Siegel and Shuster would continue to be the main writer and artist of Superman for many years but only in its main incarnation of installments of Action Comics. They would do the authorial performances regarding the serialization of the story but the concept of authorship concerning Superman and most forms of comics had changed. You see, as part of the contract to develop and publish Superman through DC, Siegel and Shuster sold the rights and ownership of the character to the company. They would remain developing the stories for the character as part of their ten year contract but it was DC and its executives who would have creative control and ownership of the characters from thereon out. This leads to what I call a corporate model of authorship, wherein the company employs various writers and artists to complete authorial performances regarding the publication of the story but ultimately it is the corporation itself that decides the direction of the narrative and has the mantle (though not the outright title) of the author.

Siegel and Shuster would continue to work for DC through the length of their contracts but continued to be quite vocal about not liking their deal of selling off their prized character. Before their time had expired, they tried to sue their employers over the rights to Superman. Both of the original authors of Superman eventually decided to seek employment elsewhere and stopped trying to sue after they were given a settlement by DC so that they would not sue again. The court had already decided that DC had the rights to the character, which they could appeal, but decided to take DCs offer. However, their names as creators of Superman would be erased from future publications. In the mid-1970s, Siegel and Shuster decided to protest DC in a very public manner. Investigations from journalists covering the case brought to light that both men were leaving in deep poverty. Fans of Superman took their side as they witnessed that their desire was more based on subsistence than greed. In the end, DC decided to take action outside of the original court rulings. The company gave Siegel and Shuster a stipend and health benefits to help them get back on their feet. Both men accepted this olive branch and ceased any further legal action[2]. DC also decided that the phrase “created by Jerry Siegel and Joe Shuster” be in every Superman story from thereon out regardless of its medium of publication. This recognition by DC of the original authorship of the Superman work alongside caring for the real life initial authors shows the creators of the character still have a historical and emotional authorial connection to the text long after other writers and artists have continued the serialization of the narrative.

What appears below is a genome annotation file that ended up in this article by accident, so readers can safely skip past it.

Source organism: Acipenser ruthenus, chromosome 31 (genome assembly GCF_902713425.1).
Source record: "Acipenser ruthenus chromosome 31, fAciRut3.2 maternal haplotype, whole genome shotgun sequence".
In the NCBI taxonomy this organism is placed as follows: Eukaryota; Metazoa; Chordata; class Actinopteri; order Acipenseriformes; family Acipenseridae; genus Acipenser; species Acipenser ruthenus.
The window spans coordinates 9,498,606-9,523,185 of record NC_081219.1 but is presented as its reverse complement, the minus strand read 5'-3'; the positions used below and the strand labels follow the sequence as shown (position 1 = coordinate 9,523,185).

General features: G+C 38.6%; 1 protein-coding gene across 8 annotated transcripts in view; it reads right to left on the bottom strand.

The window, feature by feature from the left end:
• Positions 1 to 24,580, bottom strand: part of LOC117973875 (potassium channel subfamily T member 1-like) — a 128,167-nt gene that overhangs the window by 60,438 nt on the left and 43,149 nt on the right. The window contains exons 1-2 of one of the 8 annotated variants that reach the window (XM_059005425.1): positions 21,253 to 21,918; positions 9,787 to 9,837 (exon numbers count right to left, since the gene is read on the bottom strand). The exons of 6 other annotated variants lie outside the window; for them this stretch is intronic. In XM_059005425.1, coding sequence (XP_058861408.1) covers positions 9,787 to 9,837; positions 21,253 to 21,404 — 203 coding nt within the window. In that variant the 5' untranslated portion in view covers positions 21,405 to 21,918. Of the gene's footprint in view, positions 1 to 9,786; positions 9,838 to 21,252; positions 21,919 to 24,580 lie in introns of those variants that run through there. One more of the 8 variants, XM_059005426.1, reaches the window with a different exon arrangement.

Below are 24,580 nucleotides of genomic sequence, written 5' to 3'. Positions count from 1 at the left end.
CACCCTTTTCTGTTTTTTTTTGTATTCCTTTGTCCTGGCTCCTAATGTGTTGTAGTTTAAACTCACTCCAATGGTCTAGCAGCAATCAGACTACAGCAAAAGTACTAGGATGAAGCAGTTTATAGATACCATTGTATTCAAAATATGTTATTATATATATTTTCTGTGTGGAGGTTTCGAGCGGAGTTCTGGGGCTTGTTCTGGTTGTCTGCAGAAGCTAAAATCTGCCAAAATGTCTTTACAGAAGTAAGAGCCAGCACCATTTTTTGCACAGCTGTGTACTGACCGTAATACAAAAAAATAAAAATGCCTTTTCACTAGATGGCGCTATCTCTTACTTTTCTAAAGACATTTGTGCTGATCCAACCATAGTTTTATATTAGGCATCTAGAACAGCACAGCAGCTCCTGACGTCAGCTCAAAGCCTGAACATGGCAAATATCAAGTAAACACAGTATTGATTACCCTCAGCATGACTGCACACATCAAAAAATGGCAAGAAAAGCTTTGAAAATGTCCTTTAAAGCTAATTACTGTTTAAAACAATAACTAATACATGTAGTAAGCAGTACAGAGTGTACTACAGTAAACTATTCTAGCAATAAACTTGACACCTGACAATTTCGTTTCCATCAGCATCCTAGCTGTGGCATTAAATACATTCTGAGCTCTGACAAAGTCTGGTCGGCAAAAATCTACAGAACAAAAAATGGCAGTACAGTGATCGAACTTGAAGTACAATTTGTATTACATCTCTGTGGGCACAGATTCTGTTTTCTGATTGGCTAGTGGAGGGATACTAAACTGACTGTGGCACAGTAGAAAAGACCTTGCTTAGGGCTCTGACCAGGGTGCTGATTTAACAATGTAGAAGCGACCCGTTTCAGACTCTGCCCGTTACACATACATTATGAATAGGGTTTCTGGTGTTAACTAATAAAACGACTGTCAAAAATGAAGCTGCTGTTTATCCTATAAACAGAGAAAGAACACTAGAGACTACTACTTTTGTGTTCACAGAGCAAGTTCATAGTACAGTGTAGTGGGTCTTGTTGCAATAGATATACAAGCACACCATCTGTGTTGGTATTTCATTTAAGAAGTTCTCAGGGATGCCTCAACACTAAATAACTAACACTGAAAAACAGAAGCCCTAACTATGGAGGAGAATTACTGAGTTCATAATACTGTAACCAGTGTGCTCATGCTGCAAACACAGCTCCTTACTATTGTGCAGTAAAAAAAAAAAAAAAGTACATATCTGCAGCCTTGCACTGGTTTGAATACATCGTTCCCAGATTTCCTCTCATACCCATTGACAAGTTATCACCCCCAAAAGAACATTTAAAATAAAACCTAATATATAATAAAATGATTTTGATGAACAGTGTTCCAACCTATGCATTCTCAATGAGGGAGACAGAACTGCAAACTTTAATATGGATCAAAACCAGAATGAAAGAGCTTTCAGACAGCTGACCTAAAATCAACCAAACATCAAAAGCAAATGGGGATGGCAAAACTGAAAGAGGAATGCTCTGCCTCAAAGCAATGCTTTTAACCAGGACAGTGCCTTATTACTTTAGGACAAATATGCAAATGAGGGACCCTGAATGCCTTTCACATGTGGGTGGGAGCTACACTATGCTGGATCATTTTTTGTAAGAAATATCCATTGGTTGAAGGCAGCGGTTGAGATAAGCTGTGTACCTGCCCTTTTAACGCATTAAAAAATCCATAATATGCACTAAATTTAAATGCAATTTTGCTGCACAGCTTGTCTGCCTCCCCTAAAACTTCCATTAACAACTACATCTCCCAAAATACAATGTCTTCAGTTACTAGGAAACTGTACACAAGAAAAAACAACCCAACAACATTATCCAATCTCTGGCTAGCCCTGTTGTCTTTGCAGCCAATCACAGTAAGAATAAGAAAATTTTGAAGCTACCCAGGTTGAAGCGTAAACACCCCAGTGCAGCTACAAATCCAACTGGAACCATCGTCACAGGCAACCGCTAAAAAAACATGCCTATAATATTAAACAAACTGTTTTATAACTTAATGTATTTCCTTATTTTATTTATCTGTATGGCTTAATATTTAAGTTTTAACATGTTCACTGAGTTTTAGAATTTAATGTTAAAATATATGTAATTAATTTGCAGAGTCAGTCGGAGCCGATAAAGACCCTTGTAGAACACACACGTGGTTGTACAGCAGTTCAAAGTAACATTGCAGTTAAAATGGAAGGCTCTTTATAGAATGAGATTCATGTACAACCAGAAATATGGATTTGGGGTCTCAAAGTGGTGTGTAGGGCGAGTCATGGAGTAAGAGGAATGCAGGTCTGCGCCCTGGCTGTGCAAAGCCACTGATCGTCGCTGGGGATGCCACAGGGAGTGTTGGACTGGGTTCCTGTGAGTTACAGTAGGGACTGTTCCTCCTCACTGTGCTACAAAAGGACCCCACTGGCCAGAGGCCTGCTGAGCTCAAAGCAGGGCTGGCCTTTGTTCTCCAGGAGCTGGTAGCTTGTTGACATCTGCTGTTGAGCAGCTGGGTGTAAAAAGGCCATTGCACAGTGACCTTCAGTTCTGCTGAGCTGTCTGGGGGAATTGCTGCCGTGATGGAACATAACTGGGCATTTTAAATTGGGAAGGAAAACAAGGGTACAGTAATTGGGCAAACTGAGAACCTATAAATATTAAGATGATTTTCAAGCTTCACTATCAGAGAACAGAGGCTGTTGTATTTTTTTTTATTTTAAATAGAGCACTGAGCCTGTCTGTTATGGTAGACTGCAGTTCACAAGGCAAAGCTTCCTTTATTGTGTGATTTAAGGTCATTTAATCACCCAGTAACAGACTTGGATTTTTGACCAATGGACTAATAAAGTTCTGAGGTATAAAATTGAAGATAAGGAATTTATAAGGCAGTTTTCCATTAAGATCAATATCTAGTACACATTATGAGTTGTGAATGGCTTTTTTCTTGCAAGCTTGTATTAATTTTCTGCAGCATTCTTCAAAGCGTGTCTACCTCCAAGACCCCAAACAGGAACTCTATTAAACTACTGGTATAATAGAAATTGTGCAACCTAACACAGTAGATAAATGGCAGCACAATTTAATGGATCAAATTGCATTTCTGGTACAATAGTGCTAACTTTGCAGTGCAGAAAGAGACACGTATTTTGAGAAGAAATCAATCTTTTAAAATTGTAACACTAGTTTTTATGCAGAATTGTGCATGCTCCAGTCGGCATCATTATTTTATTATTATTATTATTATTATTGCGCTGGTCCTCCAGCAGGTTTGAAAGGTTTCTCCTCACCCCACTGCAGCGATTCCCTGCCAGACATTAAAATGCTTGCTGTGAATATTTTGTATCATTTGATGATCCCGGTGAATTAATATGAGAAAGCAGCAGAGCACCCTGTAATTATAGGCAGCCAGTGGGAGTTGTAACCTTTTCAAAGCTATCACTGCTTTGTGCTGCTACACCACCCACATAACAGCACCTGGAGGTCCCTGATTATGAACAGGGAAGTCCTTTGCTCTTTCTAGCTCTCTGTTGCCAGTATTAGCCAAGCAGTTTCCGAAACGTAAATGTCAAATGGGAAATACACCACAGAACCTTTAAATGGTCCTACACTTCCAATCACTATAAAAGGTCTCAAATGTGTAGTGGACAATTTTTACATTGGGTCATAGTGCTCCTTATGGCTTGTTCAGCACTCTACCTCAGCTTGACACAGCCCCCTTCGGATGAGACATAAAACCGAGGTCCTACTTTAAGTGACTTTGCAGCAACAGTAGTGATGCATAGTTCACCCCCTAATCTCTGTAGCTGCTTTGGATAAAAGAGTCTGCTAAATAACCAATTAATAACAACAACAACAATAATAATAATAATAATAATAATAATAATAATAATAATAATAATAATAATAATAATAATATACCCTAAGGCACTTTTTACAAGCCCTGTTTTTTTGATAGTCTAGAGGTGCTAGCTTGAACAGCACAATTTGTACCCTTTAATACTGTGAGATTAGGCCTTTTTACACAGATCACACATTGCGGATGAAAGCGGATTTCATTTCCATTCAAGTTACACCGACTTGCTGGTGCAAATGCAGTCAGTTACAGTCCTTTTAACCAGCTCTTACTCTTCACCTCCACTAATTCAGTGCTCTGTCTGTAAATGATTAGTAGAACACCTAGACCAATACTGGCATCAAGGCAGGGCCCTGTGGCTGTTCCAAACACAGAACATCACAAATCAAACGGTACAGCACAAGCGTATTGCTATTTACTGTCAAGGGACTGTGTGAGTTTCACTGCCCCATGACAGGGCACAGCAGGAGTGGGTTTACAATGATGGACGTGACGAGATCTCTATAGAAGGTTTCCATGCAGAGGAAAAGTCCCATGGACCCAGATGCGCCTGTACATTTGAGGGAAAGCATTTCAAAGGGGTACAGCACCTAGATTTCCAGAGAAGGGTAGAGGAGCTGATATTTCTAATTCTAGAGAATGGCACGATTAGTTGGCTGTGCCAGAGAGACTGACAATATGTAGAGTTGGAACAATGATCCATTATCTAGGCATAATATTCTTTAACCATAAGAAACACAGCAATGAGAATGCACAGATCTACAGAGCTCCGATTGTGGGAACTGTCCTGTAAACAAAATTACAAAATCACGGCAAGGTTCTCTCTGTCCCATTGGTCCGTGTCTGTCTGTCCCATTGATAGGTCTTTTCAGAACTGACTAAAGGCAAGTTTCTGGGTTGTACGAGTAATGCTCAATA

[1] You can read Superman’s first adventure here http://www.reading-room.net/Action1/Action1Cover.html

[2] Interestingly enough, Siegel’s widow and daughter went into an extended legal battle with DC and Time Warner over copyright issues regarding Superman and ownership of Superboy for most of the 2000s.